Bad Breath

You would be insulted if someone said that you have "dog breath." But then, your dog might be insulted, too. "The breath of healthy pets should be nearly odorless," says Ira Luskin, D.V.M., a veterinary dentist in private practice in Baltimore.

Dogs and cats with bad breath nearly always have periodontal disease, a condition in which bacteria in the mouth cause infections that lead to gum problems or tooth decay, says Dr. Luskin. Veterinarians estimate that 60 to 80 percent of cats and dogs have serious periodontal disease by the time they are five years old.

Bad breath can also occur if your pet has something stuck in her teeth or under the gums. Even a grass seed, if it stays there long enough, can cause an infection, giving her breath a potent punch. A broken tooth can cause smelly breath. So can tumors or ulcers in the mouth, says Stephen A. Smith, D.V.M., a veterinarian in private practice in Pasadena, Maryland.

If your pet's breath smells odd but not exactly awful, she could have an underlying illness that is causing it, says Dr. Smith.

  • Diabetes can make the breath unpleasantly sweet.
  • Pets with kidney disease may have breath with an ammonia-like smell.
  • An intestinal blockage can make the breath smell like stool.

Bad breath isn't always caused by health problems. There is a big difference between a foul smell and a food smell. If your dog has been gnawing a meat-flavored chew toy, her breath will be a little musky. Your cat will have a pungent purr after polishing off a can of tuna. In addition, both dogs and cats will have terrible breath after licking their anal glands, which are filled with a thick liquid that has a room-clearing smell.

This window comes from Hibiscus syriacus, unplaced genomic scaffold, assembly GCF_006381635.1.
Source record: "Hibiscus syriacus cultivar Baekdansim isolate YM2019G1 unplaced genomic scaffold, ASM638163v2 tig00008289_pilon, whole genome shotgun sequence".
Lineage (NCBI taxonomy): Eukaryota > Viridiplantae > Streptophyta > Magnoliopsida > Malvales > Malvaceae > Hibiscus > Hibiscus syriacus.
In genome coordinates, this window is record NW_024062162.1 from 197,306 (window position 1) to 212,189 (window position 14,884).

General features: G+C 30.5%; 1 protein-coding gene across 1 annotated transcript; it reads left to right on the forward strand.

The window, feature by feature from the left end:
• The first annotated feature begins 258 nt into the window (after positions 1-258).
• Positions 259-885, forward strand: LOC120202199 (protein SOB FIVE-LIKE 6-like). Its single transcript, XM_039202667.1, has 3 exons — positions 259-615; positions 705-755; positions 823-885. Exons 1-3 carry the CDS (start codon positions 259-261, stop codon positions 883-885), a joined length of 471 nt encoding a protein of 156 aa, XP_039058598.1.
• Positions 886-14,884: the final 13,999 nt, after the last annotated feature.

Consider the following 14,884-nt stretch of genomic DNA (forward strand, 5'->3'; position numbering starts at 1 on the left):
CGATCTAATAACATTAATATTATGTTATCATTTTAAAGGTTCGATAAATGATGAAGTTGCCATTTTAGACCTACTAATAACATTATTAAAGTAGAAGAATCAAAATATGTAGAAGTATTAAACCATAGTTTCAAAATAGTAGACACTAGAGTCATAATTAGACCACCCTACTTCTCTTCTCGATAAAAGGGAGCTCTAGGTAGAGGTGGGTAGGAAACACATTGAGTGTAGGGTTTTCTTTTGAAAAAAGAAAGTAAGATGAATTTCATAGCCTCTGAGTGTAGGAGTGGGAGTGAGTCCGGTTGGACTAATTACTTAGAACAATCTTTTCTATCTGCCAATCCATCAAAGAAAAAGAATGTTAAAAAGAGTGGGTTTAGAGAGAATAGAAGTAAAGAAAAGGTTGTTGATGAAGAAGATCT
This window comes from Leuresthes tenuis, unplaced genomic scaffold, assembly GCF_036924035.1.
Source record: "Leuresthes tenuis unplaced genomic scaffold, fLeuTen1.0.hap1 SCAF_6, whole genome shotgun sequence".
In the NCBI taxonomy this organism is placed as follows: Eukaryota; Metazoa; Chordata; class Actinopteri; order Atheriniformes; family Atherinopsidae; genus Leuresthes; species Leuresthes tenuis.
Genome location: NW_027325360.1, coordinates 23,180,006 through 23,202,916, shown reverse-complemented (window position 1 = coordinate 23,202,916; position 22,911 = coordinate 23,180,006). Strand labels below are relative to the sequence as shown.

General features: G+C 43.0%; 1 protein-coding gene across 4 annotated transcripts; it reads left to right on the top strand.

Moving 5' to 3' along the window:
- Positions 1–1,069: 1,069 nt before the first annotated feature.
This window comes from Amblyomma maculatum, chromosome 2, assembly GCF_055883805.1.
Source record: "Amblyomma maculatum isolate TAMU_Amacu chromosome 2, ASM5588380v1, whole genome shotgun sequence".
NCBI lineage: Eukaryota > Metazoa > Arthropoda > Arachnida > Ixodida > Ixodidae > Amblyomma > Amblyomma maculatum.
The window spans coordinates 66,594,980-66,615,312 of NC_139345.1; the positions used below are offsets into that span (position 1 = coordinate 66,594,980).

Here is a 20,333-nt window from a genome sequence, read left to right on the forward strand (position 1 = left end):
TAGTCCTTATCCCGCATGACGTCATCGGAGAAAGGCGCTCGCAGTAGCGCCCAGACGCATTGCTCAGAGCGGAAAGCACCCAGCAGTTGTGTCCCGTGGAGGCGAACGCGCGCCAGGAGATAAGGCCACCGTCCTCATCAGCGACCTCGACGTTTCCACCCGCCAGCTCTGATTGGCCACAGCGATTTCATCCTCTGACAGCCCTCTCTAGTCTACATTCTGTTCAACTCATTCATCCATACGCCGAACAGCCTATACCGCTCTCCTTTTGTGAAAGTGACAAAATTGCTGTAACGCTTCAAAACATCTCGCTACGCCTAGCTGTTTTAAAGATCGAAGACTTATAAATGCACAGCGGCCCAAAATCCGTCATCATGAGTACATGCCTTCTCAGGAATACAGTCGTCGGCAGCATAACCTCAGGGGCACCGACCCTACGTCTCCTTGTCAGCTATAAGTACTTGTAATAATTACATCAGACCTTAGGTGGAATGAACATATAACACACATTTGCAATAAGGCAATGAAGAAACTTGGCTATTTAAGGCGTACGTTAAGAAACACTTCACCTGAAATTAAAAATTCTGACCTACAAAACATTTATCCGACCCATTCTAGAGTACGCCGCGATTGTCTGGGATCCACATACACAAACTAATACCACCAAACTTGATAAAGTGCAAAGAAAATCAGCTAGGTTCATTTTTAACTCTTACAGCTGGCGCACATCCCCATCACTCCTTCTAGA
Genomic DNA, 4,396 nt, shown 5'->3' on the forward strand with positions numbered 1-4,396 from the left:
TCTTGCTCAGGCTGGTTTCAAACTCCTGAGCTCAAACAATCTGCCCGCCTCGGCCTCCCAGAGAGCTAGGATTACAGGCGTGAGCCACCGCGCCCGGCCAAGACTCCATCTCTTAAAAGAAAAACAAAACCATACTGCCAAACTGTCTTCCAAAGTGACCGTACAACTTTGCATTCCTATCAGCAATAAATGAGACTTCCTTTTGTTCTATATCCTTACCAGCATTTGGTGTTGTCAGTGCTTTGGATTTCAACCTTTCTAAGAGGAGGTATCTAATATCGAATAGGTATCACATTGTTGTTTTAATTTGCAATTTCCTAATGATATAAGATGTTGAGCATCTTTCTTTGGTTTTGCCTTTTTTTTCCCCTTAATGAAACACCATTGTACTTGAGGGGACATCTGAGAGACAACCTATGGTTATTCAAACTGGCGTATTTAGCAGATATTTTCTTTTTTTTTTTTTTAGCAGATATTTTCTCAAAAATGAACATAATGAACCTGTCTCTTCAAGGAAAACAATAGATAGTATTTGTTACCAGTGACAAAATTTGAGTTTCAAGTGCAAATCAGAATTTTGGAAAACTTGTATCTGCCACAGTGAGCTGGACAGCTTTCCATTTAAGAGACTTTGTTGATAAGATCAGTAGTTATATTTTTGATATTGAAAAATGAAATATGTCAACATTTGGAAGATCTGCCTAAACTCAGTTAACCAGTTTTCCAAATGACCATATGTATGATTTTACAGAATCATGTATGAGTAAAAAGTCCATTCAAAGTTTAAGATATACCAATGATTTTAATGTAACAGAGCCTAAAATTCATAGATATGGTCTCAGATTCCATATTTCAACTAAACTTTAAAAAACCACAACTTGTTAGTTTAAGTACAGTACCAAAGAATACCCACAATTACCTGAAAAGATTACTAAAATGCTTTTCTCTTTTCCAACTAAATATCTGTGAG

See Your Vet If...

  • There is a broken tooth or a sore in your pet's mouth
  • Her breath has a sickly sweet or ammonia-like smell
  • There is something stuck in your pet's teeth
  • Your pet can't open his mouth or is having trouble opening it
  • He can't close his mouth
  • He won't eat or has difficulty chewing or swallowing
  • His tongue, lips, or muzzle are swollen
  • There is a foreign object stuck in his mouth
  • His gums are red and swollen, or there is bleeding
  • Your pet is drooling or panting excessively
  • His tongue or gums are blue or pale
  • Your pet has ulcers on his tongue
  • He is gagging frequently
  • There is a lump anywhere on his face
  • He is pawing frequently at his mouth or face
  • There is a discharge from his mouth or nose that lasts two days or longer
  • His breath is consistently bad
  • Your pet's nose is dry, crusty, or bleeding
  • His mouth is foaming, or he's grinding his teeth
  • There is dried saliva around the mouth

Next Steps:

Back to Mouth, Nose, and Teeth Main Page
Back to the Symptom Solver Main Page

Copyright 1999 Rodale Press, Inc. All rights reserved.

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